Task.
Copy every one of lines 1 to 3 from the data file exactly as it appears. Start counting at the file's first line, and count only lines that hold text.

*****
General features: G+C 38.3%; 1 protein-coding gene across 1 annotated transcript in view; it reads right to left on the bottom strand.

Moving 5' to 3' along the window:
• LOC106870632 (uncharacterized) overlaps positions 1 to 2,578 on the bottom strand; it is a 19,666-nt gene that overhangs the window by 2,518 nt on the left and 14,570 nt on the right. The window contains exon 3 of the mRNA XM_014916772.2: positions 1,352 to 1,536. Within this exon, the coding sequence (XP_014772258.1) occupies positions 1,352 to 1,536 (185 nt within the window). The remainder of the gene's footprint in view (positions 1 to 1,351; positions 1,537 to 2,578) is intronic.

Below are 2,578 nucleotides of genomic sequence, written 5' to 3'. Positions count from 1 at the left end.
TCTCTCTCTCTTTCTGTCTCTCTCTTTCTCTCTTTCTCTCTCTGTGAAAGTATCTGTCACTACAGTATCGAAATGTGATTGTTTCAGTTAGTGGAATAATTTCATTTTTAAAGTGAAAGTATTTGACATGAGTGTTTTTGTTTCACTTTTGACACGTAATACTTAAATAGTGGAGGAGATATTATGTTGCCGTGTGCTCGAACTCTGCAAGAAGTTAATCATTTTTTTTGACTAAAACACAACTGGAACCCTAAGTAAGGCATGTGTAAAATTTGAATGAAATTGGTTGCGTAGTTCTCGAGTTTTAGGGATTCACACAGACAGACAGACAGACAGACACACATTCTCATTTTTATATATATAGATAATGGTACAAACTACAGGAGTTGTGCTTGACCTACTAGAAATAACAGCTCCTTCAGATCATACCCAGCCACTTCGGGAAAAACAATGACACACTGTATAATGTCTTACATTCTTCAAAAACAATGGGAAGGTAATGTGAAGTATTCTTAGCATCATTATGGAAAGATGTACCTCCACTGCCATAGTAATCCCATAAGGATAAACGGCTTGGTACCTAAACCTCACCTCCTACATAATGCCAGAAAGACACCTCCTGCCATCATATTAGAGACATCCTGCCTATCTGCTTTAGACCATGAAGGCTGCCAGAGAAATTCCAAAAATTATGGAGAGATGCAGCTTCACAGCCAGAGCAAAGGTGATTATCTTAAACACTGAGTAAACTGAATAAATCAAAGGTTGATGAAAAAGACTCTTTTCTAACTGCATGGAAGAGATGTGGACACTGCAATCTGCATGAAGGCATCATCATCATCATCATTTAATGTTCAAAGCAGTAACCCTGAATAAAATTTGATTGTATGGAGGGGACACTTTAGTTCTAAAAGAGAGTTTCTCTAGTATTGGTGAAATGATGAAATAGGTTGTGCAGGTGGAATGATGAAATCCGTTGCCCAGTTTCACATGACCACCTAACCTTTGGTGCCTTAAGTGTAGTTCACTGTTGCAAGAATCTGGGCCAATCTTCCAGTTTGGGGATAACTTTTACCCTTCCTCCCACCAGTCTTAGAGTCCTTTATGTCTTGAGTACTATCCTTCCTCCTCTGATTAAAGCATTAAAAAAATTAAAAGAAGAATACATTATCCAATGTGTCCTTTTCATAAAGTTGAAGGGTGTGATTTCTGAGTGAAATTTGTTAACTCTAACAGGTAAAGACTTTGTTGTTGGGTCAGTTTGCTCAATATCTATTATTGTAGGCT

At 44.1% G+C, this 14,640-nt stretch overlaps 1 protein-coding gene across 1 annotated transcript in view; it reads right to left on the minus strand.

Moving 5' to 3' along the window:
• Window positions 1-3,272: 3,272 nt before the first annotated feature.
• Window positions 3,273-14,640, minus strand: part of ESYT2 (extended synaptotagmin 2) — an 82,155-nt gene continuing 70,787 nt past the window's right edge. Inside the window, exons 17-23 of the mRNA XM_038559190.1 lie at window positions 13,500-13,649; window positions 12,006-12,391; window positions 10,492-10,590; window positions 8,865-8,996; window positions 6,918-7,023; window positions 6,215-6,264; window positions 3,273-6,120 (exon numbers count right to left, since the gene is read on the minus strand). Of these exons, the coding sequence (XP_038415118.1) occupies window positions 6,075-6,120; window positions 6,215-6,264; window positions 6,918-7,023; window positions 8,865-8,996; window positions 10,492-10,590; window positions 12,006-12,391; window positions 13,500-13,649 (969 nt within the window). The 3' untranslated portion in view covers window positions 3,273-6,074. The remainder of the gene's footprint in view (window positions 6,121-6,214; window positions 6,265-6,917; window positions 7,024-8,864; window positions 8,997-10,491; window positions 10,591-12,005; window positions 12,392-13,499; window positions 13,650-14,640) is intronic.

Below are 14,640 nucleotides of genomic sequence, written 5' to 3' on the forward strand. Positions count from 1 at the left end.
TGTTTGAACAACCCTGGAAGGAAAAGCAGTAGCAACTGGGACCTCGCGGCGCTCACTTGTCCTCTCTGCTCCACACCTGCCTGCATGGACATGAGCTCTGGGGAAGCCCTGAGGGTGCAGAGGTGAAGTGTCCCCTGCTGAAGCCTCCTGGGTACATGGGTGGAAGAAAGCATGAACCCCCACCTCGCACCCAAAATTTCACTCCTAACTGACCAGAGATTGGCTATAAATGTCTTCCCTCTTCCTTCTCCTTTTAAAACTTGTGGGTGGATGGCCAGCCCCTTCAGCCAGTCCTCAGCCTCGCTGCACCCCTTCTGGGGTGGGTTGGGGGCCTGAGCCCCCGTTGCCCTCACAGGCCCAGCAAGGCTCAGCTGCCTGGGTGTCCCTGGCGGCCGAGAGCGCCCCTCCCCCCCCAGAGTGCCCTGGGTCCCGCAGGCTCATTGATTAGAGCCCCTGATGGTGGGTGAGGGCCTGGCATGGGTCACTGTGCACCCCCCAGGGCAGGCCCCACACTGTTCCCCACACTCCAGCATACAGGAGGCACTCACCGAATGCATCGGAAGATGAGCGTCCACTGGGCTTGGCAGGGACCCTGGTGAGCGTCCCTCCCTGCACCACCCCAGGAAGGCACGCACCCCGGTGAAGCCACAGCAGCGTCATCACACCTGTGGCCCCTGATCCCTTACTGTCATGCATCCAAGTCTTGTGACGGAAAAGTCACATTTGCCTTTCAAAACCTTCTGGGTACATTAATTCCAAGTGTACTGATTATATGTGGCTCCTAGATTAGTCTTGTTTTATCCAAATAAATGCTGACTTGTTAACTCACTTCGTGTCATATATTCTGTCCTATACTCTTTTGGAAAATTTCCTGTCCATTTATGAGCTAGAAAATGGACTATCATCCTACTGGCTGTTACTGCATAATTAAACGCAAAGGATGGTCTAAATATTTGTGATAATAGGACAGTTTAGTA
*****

General features: G+C 38.3%; 1 protein-coding gene across 1 annotated transcript in view; it reads right to left on the bottom strand.

Moving 5' to 3' along the window:
• LOC106870632 (uncharacterized) overlaps positions 1 to 2,578 on the bottom strand; it is a 19,666-nt gene that overhangs the window by 2,518 nt on the left and 14,570 nt on the right. The window contains exon 3 of the mRNA XM_014916772.2: positions 1,352 to 1,536. Within this exon, the coding sequence (XP_014772258.1) occupies positions 1,352 to 1,536 (185 nt within the window). The remainder of the gene's footprint in view (positions 1 to 1,351; positions 1,537 to 2,578) is intronic.